"We understand new rules require adjustment and preparation," said Andy Slavitt, Centers for Medicare and Medicaid Services acting administrator.

CMS chief tells Senate panel MACRA delay possible, open to multiple start dates

By Beth Jones Sanborn
01:23 PM

Centers for Medicare and Medicaid Services Acting Administrator Andy Slavitt told the Senate Finance Committee Wednesday the agency would consider delaying the implementation of MACRA, the industry-overhauling bi-partisan legislation set to go into effect January 1 of next year.

In his testimony before the Committee, Slavitt conceded that small, rural and independent practices will struggle with the new rules, and a central theme emerging from the public comment period was the need to design a program with special consideration for these groups.

"They do not have the resources of larger groups and each new administrative requirement takes time away from patient care," Slavitt said.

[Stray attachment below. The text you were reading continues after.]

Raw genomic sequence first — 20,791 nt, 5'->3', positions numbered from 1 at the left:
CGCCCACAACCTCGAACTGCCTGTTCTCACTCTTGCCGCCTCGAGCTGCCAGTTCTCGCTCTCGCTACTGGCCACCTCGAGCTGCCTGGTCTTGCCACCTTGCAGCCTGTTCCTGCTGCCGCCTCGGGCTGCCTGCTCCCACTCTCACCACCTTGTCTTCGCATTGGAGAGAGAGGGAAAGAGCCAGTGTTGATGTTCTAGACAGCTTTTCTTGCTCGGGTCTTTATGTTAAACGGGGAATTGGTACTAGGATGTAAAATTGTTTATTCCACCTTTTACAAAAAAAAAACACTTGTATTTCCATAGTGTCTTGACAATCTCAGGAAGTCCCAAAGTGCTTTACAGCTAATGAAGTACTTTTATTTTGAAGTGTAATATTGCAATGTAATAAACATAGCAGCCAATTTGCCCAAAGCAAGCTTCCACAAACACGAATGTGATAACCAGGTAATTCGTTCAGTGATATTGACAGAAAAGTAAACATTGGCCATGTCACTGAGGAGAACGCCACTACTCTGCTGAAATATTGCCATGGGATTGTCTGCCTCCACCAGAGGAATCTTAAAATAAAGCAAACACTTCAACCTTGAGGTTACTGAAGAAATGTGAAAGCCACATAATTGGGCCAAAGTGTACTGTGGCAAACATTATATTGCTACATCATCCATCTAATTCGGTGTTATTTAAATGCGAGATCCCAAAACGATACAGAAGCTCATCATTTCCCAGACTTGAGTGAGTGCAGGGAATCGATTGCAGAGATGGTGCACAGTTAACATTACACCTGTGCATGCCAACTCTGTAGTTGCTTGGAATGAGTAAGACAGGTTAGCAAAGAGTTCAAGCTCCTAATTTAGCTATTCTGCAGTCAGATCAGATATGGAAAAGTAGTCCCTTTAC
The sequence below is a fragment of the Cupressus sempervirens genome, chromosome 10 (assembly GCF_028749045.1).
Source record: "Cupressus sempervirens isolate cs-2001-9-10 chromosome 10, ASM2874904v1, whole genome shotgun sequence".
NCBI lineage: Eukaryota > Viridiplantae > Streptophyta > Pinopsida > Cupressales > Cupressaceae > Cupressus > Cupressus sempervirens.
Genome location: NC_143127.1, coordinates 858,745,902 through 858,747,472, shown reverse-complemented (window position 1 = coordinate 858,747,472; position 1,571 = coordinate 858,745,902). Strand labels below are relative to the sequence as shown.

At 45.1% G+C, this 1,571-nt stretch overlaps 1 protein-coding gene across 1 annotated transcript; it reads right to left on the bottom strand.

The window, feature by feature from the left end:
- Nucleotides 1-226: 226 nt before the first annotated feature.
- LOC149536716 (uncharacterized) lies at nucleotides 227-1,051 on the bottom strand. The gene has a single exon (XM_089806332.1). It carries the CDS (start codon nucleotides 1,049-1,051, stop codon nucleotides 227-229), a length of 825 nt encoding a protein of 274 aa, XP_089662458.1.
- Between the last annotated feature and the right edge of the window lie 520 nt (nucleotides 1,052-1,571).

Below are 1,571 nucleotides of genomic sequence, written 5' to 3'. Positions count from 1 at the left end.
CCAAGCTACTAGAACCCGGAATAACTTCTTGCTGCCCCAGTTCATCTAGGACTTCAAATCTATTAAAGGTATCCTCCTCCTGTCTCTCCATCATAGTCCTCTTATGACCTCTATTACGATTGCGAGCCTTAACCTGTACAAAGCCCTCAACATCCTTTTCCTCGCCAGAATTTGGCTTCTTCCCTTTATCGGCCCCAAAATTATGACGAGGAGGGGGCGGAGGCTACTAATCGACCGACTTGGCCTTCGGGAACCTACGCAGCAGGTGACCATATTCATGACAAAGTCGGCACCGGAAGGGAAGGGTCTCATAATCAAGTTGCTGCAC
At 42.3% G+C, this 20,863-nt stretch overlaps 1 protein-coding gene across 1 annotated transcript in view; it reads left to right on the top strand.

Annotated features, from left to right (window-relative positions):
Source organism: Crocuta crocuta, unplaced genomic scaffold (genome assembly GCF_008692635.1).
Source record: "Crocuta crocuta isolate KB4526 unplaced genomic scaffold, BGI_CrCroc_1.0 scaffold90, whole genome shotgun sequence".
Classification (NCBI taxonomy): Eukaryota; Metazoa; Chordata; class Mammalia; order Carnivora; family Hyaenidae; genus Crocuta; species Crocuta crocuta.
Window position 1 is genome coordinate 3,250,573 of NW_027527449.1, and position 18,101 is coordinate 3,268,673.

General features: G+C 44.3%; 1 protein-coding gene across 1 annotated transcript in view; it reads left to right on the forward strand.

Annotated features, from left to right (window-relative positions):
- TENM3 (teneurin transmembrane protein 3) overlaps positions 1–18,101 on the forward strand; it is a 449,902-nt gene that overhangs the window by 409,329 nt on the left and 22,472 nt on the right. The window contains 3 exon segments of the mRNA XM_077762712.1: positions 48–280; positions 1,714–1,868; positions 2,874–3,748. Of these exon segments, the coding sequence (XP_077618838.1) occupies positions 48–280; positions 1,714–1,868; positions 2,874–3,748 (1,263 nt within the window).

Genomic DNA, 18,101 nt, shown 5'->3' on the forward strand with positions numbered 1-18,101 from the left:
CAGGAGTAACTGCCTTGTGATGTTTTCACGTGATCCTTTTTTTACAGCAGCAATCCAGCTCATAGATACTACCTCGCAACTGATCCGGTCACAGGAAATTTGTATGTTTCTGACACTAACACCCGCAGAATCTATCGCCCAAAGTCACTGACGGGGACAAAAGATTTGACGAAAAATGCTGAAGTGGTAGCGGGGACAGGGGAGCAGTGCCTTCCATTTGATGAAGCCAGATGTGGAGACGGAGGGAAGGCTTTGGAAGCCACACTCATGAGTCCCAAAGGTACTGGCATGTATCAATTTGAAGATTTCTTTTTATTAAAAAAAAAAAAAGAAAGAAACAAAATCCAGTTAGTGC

[See also: CMS gets an earful on proposed MACRA changes from HIMSS, AMA, AMGA, others.]

He said another central theme from comments made asked that CMS look for flexibility to allow physicians and other clinicians and their communities time to learn about and prepare for the sweeping changes.

"We understand new rules require adjustment and preparation," Slavitt said.

As such, Slavitt said CMS is "open to multiple approaches", including alternative start dates, shorter reporting periods, and other ways for physicians and clinicians to get experience with the program before "the impact really hits them."

Right now, MACRA is slated for implementation on January 1 2017, with the final rules having been published around November 1, 2016. This means providers would only have 2 months from when the final rules are published until MACRA goes live in which to learn about them and understand how to engage with them.

The law does give CMS flexibility on start of reporting period, Slavitt said.

He also explained that the push is on to find ways to simplify the program and reduce reporting wherever possible so doctors can focus on patient care not paperwork. The use of automatic data feeds so physicians and clinicians don't have to report, as well as eliminating reporting in areas where they historically and consistently do well were two measures Slavitt threw out as being on the table.

Twitter: @BethJSanborn